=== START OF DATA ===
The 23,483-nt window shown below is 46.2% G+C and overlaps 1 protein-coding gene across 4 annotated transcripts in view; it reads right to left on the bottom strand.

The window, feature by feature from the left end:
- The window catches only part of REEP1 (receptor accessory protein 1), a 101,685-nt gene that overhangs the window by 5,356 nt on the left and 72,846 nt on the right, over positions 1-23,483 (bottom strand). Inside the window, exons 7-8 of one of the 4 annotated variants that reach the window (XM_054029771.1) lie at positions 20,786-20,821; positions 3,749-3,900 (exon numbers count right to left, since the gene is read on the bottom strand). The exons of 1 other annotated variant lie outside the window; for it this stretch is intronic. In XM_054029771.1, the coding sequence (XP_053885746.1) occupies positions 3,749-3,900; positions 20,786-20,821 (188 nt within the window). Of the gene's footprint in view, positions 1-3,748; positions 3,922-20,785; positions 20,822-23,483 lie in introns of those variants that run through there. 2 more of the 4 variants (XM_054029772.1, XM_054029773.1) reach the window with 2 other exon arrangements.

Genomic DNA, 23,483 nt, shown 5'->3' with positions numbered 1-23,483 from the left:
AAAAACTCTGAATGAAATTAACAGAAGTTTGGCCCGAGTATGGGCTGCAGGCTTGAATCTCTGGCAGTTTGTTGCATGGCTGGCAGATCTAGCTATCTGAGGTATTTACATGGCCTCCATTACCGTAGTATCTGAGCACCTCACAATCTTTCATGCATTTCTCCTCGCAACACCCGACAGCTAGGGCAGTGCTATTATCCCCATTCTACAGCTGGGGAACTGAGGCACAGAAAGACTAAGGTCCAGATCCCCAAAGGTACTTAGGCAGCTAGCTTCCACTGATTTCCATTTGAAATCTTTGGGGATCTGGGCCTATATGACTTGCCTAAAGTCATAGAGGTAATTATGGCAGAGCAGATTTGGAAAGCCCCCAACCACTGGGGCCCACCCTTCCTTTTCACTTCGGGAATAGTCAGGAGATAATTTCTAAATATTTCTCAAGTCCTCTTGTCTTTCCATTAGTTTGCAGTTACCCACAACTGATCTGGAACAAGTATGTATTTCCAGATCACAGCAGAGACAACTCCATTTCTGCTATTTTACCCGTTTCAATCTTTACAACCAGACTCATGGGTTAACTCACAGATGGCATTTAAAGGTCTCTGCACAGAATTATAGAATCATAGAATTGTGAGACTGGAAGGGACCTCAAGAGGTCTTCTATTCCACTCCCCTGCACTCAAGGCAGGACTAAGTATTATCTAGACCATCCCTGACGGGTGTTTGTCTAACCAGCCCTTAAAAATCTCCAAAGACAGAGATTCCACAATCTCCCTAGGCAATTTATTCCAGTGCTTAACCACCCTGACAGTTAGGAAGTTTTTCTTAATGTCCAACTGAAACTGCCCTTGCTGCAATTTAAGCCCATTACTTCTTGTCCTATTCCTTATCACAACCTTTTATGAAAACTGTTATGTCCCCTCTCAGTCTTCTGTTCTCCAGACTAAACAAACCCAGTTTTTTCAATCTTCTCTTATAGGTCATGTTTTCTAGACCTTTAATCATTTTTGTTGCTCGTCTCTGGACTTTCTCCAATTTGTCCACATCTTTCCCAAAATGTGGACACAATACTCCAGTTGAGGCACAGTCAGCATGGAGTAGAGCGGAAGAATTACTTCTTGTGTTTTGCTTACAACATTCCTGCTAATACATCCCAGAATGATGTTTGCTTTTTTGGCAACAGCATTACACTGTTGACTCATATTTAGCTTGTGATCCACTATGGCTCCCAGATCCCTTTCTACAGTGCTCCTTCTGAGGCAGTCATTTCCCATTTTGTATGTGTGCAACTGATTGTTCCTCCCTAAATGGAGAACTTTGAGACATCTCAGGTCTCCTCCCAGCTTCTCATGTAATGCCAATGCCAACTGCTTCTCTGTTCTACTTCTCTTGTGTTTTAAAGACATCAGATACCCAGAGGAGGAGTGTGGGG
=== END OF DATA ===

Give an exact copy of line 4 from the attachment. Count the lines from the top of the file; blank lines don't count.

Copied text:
Genomic DNA, 23,483 nt, shown 5'->3' with positions numbered 1-23,483 from the left: